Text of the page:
A word to baseball as you air your grievances about trying to make sure you get your money by having some sort of season, know the room. You may find that many of the fans that you count on to support you will get a bitter taste in their mouths by reading stories of you arguing over millions of dollars, when many of them are wondering which bill they won’t pay this month in order that they can eat.

The Pensacola Blue Wahoos listed their ballpark on Airbnb as a way to generate revenue during the stoppage of baseball brought about by COVID-19.
Photo R. Anderson

If baseball, any baseball, is played this year, of course the players should be paid.

Furthermore, they should be paid well for risking their lives during a pandemic just to bring people at home some distraction from the world events around them. They just need to ensure that the discussions regarding how much they should get paid do not come off as ignoring the suffering around them, and the bigger picture.

This is a tricky point, as well as a sticky point. With no fans in the stands, creating a strictly made for television game so that networks and teams can make revenue to pay players for playing that game can come across as rather tone deaf.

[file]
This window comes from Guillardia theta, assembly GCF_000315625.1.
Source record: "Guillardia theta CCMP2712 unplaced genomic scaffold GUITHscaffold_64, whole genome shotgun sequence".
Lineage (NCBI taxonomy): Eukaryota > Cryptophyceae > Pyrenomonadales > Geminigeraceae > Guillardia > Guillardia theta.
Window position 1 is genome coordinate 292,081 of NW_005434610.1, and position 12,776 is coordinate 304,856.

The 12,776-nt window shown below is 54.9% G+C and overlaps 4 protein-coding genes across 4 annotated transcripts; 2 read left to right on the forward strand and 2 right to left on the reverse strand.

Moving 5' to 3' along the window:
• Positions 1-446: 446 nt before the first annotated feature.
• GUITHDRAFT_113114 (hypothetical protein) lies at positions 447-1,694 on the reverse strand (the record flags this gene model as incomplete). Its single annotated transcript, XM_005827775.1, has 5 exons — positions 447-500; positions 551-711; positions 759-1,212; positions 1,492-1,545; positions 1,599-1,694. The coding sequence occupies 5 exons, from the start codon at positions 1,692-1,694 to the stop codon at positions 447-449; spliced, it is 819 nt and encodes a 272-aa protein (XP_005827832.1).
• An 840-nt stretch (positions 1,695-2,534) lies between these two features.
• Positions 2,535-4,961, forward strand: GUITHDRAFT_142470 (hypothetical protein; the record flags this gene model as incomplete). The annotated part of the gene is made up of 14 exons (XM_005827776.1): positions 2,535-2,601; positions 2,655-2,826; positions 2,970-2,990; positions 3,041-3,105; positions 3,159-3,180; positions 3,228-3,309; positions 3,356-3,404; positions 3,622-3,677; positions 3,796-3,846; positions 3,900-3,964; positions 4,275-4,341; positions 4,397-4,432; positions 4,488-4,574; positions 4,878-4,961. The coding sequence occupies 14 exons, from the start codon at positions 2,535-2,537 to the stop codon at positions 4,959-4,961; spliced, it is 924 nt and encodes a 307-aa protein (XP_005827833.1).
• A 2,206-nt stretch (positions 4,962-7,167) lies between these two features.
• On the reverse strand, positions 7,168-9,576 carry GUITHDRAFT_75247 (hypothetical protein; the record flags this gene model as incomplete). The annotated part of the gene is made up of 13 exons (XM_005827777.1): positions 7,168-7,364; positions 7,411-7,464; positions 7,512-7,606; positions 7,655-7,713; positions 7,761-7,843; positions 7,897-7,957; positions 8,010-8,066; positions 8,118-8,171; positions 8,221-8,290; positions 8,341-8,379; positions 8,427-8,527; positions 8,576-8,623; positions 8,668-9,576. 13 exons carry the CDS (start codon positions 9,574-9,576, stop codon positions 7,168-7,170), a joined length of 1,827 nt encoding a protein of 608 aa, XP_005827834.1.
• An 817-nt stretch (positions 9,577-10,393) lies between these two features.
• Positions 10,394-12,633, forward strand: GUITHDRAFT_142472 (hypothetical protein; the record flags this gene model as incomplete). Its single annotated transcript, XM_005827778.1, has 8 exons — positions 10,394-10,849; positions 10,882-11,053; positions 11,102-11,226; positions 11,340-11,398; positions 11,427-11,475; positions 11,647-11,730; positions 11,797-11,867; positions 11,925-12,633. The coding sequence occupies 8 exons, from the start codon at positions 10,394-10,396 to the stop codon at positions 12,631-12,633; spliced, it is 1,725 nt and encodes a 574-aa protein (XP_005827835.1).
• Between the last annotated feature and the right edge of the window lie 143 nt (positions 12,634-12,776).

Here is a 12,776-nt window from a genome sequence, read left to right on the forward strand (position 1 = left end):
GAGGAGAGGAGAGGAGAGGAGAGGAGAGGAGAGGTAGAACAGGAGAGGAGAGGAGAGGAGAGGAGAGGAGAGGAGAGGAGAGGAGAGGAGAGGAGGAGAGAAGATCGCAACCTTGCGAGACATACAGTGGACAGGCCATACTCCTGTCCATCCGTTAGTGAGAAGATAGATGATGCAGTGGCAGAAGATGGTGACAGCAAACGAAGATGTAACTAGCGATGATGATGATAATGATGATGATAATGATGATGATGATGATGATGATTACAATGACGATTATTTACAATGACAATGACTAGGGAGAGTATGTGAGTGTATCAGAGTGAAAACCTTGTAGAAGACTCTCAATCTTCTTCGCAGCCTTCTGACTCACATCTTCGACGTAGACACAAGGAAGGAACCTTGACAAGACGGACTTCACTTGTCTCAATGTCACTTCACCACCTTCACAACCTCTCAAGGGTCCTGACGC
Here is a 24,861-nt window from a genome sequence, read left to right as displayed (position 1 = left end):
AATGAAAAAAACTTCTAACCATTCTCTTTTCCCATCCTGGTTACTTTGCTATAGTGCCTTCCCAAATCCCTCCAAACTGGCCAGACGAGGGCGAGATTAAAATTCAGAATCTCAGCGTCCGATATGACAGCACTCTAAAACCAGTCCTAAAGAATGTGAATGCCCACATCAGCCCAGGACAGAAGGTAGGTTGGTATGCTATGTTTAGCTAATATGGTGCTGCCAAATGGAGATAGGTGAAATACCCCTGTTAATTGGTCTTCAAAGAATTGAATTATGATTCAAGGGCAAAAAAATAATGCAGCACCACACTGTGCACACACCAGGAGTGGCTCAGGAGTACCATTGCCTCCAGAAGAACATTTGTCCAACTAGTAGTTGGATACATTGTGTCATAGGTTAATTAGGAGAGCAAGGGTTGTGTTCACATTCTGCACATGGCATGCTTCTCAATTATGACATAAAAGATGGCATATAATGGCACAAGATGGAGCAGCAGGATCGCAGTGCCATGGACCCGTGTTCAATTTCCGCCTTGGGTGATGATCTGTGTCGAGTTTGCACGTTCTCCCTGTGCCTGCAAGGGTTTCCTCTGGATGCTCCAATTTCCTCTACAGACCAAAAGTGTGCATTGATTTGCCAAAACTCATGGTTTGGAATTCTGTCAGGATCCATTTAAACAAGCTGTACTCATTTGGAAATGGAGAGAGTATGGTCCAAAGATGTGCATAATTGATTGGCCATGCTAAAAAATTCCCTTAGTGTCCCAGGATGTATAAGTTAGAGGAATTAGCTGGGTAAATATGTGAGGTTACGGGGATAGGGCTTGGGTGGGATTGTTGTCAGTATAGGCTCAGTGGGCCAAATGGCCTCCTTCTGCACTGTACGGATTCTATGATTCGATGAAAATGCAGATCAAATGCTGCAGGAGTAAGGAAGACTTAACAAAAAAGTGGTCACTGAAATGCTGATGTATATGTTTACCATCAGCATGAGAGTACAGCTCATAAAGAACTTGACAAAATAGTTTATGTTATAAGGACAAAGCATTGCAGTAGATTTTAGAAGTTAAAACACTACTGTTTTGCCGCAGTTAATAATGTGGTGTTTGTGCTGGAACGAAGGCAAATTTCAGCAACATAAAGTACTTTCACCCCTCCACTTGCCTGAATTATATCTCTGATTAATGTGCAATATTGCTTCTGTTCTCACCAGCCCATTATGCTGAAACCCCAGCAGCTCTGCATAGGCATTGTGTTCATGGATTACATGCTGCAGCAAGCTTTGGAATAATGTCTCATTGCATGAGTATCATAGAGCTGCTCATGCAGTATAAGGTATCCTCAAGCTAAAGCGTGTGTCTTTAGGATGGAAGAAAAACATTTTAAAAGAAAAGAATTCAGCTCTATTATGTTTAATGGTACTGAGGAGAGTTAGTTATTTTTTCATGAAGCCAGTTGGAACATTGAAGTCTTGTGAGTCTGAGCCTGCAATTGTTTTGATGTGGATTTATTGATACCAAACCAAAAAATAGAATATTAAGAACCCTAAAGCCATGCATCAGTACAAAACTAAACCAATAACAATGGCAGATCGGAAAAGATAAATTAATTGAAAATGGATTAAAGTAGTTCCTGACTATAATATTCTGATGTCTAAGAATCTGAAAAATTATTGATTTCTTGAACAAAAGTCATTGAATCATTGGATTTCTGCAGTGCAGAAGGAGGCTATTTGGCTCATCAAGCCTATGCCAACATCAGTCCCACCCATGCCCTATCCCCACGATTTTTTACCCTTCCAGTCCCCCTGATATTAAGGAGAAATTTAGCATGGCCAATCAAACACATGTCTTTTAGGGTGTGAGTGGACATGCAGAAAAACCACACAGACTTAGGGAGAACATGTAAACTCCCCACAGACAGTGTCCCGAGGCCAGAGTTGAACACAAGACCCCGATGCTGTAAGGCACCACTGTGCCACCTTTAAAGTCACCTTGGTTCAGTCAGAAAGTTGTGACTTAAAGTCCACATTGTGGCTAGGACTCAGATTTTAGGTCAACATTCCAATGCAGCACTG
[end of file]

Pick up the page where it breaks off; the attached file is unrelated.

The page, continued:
But wait, the owners will say, “in some cities we are allowed to have up to 25 percent capacity in our Ballparks, so there will be fans in the stands for the games.”

And how exactly is the 25 percent decided upon?

I am sure most teams have season ticket holders for more than 25 percent of the seats in a Ballpark. Let us also not forget all of those corporate funded luxury suites that surround many Ballparks. So, do season ticket holders and suite users get first crack at seeing a game in person, versus someone who just buys a couple of tickets a season? Don’t even get me started on how one would be able to socially distance at a concession stand.